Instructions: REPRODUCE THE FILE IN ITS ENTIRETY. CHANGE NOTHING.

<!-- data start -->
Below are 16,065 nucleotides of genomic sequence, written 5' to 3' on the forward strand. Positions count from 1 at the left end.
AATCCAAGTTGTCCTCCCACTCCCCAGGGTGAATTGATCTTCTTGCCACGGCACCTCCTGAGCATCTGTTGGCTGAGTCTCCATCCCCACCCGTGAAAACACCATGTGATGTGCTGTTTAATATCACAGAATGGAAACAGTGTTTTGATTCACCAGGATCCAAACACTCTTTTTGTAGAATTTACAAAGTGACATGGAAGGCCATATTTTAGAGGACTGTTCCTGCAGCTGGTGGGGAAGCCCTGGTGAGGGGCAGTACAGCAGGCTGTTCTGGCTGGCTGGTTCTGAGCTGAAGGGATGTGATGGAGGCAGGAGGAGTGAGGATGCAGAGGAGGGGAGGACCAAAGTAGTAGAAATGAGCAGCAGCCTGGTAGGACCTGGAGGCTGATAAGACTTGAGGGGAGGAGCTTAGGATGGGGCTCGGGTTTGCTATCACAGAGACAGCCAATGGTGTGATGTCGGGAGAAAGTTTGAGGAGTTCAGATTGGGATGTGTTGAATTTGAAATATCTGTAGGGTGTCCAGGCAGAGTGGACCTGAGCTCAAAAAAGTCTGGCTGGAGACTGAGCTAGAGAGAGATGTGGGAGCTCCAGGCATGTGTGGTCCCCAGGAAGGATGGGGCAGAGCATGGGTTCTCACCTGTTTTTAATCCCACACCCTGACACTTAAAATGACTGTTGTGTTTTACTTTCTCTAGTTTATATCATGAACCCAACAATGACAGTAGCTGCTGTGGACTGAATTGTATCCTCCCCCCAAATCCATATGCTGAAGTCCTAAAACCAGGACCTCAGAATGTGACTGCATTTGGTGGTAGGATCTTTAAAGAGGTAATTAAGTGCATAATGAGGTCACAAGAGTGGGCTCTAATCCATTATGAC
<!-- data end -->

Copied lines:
Below are 16,065 nucleotides of genomic sequence, written 5' to 3' on the forward strand. Positions count from 1 at the left end.
AATCCAAGTTGTCCTCCCACTCCCCAGGGTGAATTGATCTTCTTGCCACGGCACCTCCTGAGCATCTGTTGGCTGAGTCTCCATCCCCACCCGTGAAAACACCATGTGATGTGCTGTTTAATATCACAGAATGGAAACAGTGTTTTGATTCACCAGGATCCAAACACTCTTTTTGTAGAATTTACAAAGTGACATGGAAGGCCATATTTTAGAGGACTGTTCCTGCAGCTGGTGGGGAAGCCCTGGTGAGGGGCAGTACAGCAGGCTGTTCTGGCTGGCTGGTTCTGAGCTGAAGGGATGTGATGGAGGCAGGAGGAGTGAGGATGCAGAGGAGGGGAGGACCAAAGTAGTAGAAATGAGCAGCAGCCTGGTAGGACCTGGAGGCTGATAAGACTTGAGGGGAGGAGCTTAGGATGGGGCTCGGGTTTGCTATCACAGAGACAGCCAATGGTGTGATGTCGGGAGAAAGTTTGAGGAGTTCAGATTGGGATGTGTTGAATTTGAAATATCTGTAGGGTGTCCAGGCAGAGTGGACCTGAGCTCAAAAAAGTCTGGCTGGAGACTGAGCTAGAGAGAGATGTGGGAGCTCCAGGCATGTGTGGTCCCCAGGAAGGATGGGGCAGAGCATGGGTTCTCACCTGTTTTTAATCCCACACCCTGACACTTAAAATGACTGTTGTGTTTTACTTTCTCTAGTTTATATCATGAACCCAACAATGACAGTAGCTGCTGTGGACTGAATTGTATCCTCCCCCCAAATCCATATGCTGAAGTCCTAAAACCAGGACCTCAGAATGTGACTGCATTTGGTGGTAGGATCTTTAAAGAGGTAATTAAGTGCATAATGAGGTCACAAGAGTGGGCTCTAATCCATTATGAC